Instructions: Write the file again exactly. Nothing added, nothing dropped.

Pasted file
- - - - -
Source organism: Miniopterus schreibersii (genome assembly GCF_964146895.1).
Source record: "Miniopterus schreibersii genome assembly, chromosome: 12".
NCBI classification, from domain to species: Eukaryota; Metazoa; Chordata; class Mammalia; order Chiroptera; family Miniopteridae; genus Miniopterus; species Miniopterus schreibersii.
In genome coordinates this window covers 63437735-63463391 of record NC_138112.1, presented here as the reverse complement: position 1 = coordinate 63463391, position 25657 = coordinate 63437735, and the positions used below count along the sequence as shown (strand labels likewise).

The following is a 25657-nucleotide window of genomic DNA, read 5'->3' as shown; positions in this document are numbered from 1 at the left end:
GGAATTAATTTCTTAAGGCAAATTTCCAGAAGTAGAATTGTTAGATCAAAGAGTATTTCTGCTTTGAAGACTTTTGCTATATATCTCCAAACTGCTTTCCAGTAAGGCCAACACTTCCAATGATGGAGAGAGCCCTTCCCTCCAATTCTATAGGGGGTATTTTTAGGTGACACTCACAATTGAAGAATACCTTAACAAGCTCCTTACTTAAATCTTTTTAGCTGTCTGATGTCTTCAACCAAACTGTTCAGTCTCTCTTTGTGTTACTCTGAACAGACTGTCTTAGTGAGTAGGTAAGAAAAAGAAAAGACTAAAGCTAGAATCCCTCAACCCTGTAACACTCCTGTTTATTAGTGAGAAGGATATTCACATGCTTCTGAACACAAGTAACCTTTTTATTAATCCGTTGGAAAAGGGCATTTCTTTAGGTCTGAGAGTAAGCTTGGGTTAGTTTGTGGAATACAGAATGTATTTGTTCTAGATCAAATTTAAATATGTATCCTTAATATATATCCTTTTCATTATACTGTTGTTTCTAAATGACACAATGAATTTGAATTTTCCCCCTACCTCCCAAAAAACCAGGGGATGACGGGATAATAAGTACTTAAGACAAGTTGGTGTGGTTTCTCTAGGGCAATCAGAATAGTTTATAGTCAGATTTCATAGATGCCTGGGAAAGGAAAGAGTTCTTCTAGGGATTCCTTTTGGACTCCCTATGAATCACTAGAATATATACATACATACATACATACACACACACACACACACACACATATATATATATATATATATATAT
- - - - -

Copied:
Source organism: Miniopterus schreibersii (genome assembly GCF_964146895.1).
Source record: "Miniopterus schreibersii genome assembly, chromosome: 12".
NCBI classification, from domain to species: Eukaryota; Metazoa; Chordata; class Mammalia; order Chiroptera; family Miniopteridae; genus Miniopterus; species Miniopterus schreibersii.
In genome coordinates this window covers 63437735-63463391 of record NC_138112.1, presented here as the reverse complement: position 1 = coordinate 63463391, position 25657 = coordinate 63437735, and the positions used below count along the sequence as shown (strand labels likewise).

The following is a 25657-nucleotide window of genomic DNA, read 5'->3' as shown; positions in this document are numbered from 1 at the left end:
GGAATTAATTTCTTAAGGCAAATTTCCAGAAGTAGAATTGTTAGATCAAAGAGTATTTCTGCTTTGAAGACTTTTGCTATATATCTCCAAACTGCTTTCCAGTAAGGCCAACACTTCCAATGATGGAGAGAGCCCTTCCCTCCAATTCTATAGGGGGTATTTTTAGGTGACACTCACAATTGAAGAATACCTTAACAAGCTCCTTACTTAAATCTTTTTAGCTGTCTGATGTCTTCAACCAAACTGTTCAGTCTCTCTTTGTGTTACTCTGAACAGACTGTCTTAGTGAGTAGGTAAGAAAAAGAAAAGACTAAAGCTAGAATCCCTCAACCCTGTAACACTCCTGTTTATTAGTGAGAAGGATATTCACATGCTTCTGAACACAAGTAACCTTTTTATTAATCCGTTGGAAAAGGGCATTTCTTTAGGTCTGAGAGTAAGCTTGGGTTAGTTTGTGGAATACAGAATGTATTTGTTCTAGATCAAATTTAAATATGTATCCTTAATATATATCCTTTTCATTATACTGTTGTTTCTAAATGACACAATGAATTTGAATTTTCCCCCTACCTCCCAAAAAACCAGGGGATGACGGGATAATAAGTACTTAAGACAAGTTGGTGTGGTTTCTCTAGGGCAATCAGAATAGTTTATAGTCAGATTTCATAGATGCCTGGGAAAGGAAAGAGTTCTTCTAGGGATTCCTTTTGGACTCCCTATGAATCACTAGAATATATACATACATACATACATACACACACACACACACACACACATATATATATATATATATATATAT